The conclusion in the link sums it up:
In conclusion, while EncFS is a useful tool, it ignores many standard
best-practices in cryptography. This is most likely due to it's old
age (originally developed before 2005), however, it is still being
used today, and needs to be updated.
The EncFS author says that a 2.0 version is being developed 1. This
would be a good time to fix the old problems.
EncFS is probably safe as long as the adversary only gets one copy of
the ciphertext and nothing more. EncFS is not safe if the adversary
has the opportunity to see two or more snapshots of the ciphertext at
different times. EncFS attempts to protect files from malicious
modification, but there are serious problems with this feature.
So the question you need to answer: How likely is it that an attacker can get hold of the ciphertext?
But that audit is from 2014 and was done on v1.7. v1.8 already fixes some of the issues mentioned in the audit:
The first EncFS 1.8 release candidate fixes two of the potential vulnerabilities mentioned in the security audit and brings a few other improvements:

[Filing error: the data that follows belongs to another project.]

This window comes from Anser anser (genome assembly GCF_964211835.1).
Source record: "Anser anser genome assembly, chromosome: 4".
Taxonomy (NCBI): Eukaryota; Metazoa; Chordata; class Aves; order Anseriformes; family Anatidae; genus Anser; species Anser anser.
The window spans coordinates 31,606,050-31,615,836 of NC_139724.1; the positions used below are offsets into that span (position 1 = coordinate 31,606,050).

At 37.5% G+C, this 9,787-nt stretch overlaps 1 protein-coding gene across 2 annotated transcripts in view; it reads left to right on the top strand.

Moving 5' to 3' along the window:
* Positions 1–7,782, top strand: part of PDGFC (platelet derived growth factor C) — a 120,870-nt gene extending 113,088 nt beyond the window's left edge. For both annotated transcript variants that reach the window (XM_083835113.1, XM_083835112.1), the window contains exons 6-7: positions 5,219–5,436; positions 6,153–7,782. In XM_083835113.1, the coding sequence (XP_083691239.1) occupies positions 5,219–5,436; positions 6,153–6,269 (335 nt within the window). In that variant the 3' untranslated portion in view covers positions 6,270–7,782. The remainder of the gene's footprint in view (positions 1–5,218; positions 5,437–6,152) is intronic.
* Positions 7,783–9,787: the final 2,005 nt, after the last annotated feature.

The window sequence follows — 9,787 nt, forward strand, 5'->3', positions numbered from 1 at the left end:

- improve automatic test converage: also test reverse mode (make test)
- add per-file IVs based on the inode number to reverse mode to improve security
- add automatic benchmark (make benchmark)
- compare MAC in constant time
- add --nocache option
v1.8 came out in 2014 too.
From the project page:
Over the last 10 years, a number of good alternatives have grown up. Computing power has increased to the point where it is reasonable to encrypt the entire filesystem of personal computers (and even mobile phones!). On Linux, ecryptfs provides a nice dynamically mountable encrypted home directory, and is well integrated in distributions I use, such as Ubuntu.
EncFS has been dormant for a while. I've started cleaning up in order to try and provide a better base for a version 2, but whether EncFS flowers again depends upon community interest. In order to make it easier for anyone to contribute, it is moving a new home on Github. So if you're interested in EncFS, please dive in!
That is from 2013... I would consider the project dead if that was the latest news.
But it does list ecryptfs as an alternative for Ubuntu so have a look at that.